Al­ler­gan antes up $90M in a land­mark CRISPR/Cas9 col­lab­o­ra­tion with Ed­i­tas on eye dis­eases

Ka­trine Bosley, Ed­i­tas. Cred­it: Jon Chomitz

Al­ler­gan is jump­ing in­to the CRISPR busi­ness.

The biotech struck a deal to part­ner with CRISPR/Cas9 leader Ed­i­tas $ED­IT on up to five pro­grams aimed at cur­ing eye dis­eases. And the pack­age in­cludes Ed­i­tas’ lead pro­gram for Leber Con­gen­i­tal Amau­ro­sis (LCA10), which is cur­rent­ly wrap­ping pre­clin­i­cal re­search with an eye to mov­ing in­to the clin­ic in pos­si­bly the first hu­man CRISPR study in the US.

Ed­i­tas is bag­ging $90 mil­lion up­front for this deal, but the two new part­ners are keep­ing the mile­stones un­der wraps for now.

Ed­i­tas re­cent­ly won the lat­est round in a nasty scrap over patent rights to its CRISPR/Cas9 tech, squar­ing off against CRISPR Ther­a­peu­tics and In­tel­lia.

While it’s still very ear­ly days for CRISPR, the gene edit­ing tech holds great promise, which is help­ing it sweep through aca­d­e­m­ic cir­cles and be­gin to in­spire deals and star­tups, in­clud­ing Ex­on­ics, a spin­out from the lab of UT South­west­ern re­searcher Er­ic Ol­son. Us­ing CRISPR/Cas9, re­searchers have been able to ed­it dis­eases out of genes in an­i­mals, of­fer­ing a new ap­proach to drug R&D, though we’re like­ly years away from any late-stage prod­ucts.

Al­ler­gan $AGN has been an am­bi­tious and pro­lif­ic re­search part­ner as CEO Brent Saun­ders nav­i­gates his way through a slate of new deals each year. That fo­cus in­cludes a grow­ing pipeline of ex­per­i­men­tal meds for eye dis­eases, with 20 dif­fer­ent pro­grams un­der­way in the field. And Ed­i­tas’ prospec­tive once-and-done ther­a­pies could of­fer a ground­break­ing new ap­proach. Many of Saun­ders’ pacts, though, are tilt­ed more to­ward mid- and late-stage de­vel­op­ment, mak­ing this pre­clin­i­cal deal a some­what un­usu­al play for the com­pa­ny.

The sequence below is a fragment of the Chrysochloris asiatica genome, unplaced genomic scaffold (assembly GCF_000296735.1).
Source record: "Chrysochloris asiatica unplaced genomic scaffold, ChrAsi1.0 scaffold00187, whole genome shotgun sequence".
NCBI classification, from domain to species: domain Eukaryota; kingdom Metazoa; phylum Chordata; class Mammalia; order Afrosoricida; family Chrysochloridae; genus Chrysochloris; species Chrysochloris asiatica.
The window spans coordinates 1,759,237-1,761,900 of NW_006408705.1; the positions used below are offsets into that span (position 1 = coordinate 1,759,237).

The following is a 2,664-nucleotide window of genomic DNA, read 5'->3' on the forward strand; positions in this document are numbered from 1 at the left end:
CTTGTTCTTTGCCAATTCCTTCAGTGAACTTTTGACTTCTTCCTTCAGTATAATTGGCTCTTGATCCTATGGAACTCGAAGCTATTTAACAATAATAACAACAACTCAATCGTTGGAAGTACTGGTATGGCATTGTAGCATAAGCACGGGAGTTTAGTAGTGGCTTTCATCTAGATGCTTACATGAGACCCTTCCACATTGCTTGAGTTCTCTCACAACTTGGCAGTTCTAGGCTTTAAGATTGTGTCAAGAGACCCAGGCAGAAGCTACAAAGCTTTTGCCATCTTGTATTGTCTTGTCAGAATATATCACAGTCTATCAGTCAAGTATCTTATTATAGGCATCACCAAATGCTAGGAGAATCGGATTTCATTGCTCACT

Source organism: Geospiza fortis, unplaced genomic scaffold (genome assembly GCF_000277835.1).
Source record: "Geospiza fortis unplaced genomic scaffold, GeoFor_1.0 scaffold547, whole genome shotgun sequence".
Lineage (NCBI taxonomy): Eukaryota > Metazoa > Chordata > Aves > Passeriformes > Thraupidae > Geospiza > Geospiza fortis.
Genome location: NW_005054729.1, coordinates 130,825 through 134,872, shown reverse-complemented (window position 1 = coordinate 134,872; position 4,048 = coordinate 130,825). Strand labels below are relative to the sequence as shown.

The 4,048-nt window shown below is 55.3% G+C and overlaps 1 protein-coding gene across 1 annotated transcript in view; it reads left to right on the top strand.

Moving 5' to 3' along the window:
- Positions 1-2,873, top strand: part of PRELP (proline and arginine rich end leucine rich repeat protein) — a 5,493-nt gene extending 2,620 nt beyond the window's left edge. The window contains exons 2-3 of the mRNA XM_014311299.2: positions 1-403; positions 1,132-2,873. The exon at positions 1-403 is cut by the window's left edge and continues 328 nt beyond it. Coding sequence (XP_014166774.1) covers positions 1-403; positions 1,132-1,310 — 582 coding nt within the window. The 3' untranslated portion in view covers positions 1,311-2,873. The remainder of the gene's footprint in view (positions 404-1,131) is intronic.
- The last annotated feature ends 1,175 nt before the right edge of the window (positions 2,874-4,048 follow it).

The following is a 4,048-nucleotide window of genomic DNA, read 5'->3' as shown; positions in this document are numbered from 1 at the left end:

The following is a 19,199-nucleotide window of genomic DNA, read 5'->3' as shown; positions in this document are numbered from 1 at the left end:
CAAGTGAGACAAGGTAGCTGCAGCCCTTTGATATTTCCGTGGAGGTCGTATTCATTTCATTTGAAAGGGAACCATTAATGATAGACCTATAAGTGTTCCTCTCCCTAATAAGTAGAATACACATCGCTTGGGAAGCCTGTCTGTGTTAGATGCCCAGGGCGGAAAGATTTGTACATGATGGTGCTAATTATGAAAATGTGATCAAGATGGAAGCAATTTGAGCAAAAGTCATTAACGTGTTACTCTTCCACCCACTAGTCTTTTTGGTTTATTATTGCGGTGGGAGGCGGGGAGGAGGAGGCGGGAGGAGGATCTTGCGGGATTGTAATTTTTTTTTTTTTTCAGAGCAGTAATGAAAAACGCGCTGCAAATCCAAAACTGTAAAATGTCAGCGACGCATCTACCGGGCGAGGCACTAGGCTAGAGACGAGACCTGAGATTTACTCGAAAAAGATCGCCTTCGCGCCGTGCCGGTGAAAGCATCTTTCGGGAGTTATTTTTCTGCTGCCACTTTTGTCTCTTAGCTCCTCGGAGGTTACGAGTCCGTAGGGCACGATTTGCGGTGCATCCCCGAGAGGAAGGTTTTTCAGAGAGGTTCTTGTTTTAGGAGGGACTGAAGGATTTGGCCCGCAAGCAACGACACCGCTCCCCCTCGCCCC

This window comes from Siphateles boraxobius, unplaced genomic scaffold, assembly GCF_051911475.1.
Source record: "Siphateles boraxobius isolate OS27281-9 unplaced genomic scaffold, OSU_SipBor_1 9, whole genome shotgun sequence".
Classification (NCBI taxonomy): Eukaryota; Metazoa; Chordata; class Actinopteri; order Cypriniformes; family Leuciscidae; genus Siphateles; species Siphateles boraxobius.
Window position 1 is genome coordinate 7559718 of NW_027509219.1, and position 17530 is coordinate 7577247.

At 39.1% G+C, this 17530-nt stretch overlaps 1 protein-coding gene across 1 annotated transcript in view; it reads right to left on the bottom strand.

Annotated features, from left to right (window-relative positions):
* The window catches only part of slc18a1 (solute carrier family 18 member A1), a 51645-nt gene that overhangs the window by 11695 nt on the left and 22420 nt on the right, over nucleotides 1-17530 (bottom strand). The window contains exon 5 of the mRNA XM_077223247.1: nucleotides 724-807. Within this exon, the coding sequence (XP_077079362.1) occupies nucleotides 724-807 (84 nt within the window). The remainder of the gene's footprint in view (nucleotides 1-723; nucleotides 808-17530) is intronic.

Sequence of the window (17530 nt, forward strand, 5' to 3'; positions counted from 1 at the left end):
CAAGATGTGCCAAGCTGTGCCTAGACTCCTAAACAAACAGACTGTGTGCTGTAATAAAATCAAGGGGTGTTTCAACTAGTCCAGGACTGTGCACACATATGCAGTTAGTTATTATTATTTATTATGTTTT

“Al­ler­gan has long been a leader in ad­vanc­ing in­no­v­a­tive ther­a­pies to treat eye dis­eases,” said Ka­trine Bosley, Pres­i­dent and Chief Ex­ec­u­tive Of­fi­cer, Ed­i­tas Med­i­cine.  “Work­ing to­geth­er with Al­ler­gan through their Open Sci­ence R&D mod­el sig­nif­i­cant­ly en­hances our abil­i­ty to de­vel­op genome edit­ing med­i­cines to help pa­tients with se­ri­ous eye dis­eases. This al­liance is high­ly aligned with our strat­e­gy to build our com­pa­ny for the long-term and to re­al­ize the broad po­ten­tial of our genome edit­ing plat­form to treat se­ri­ous dis­eases.”

George Scangos (L) and Marianne De Backer

Pi­o­neer­ing biotech icon George Scan­gos hands in his re­tire­ment pa­pers — and this time it’s for re­al

George Scangos, one of the all-time great biotech CEOs, says the time has come to turn over the reins one last time.

The 74-year-old biotech legend spent close to three decades in a CEO post. The first was at Exelixis — which is still heavily focused on a drug Scangos advanced in the clinic. The second “retirement” was at Biogen, where he and his team were credited with a big turnaround with the now fading MS blockbuster Tecfidera. And the third comes at Vir, where he traded in his Big Biotech credentials for a marquee founder’s role back on the West Coast, hammering out a Covid-19 alliance with Hal Barron — then R&D chief at GSK — and breaking new ground on infectious diseases with some high-powered venture players.

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FDA re­ports ini­tial 'no sig­nal' for stroke risk with Pfiz­er boost­ers, launch­es con­comi­tant flu shot study

The FDA hasn’t detected any potential safety signals, including for stroke, in people aged 65 years and older who have received Pfizer’s bivalent Covid booster, one senior official told members of the agency’s Vaccines and Related Biological Products Advisory Committee (VRBPAC) on Thursday.

The update comes as the FDA and CDC investigate a “preliminary signal” that may indicate an increased risk of ischemic stroke in older Americans who received Pfizer’s updated shot.

FDA cuts off use for As­traZeneca’s Covid-19 ther­a­py Evusheld

The FDA has stopped use of another drug as a result of the new coronavirus variants. On Thursday, the agency announced that AstraZeneca’s antibody combo Evusheld, which was an important prevention option for many immunocompromised people and others, is no longer authorized.

The FDA said it made its decision based on the fact that Evusheld works on fewer than 10% of circulating variants.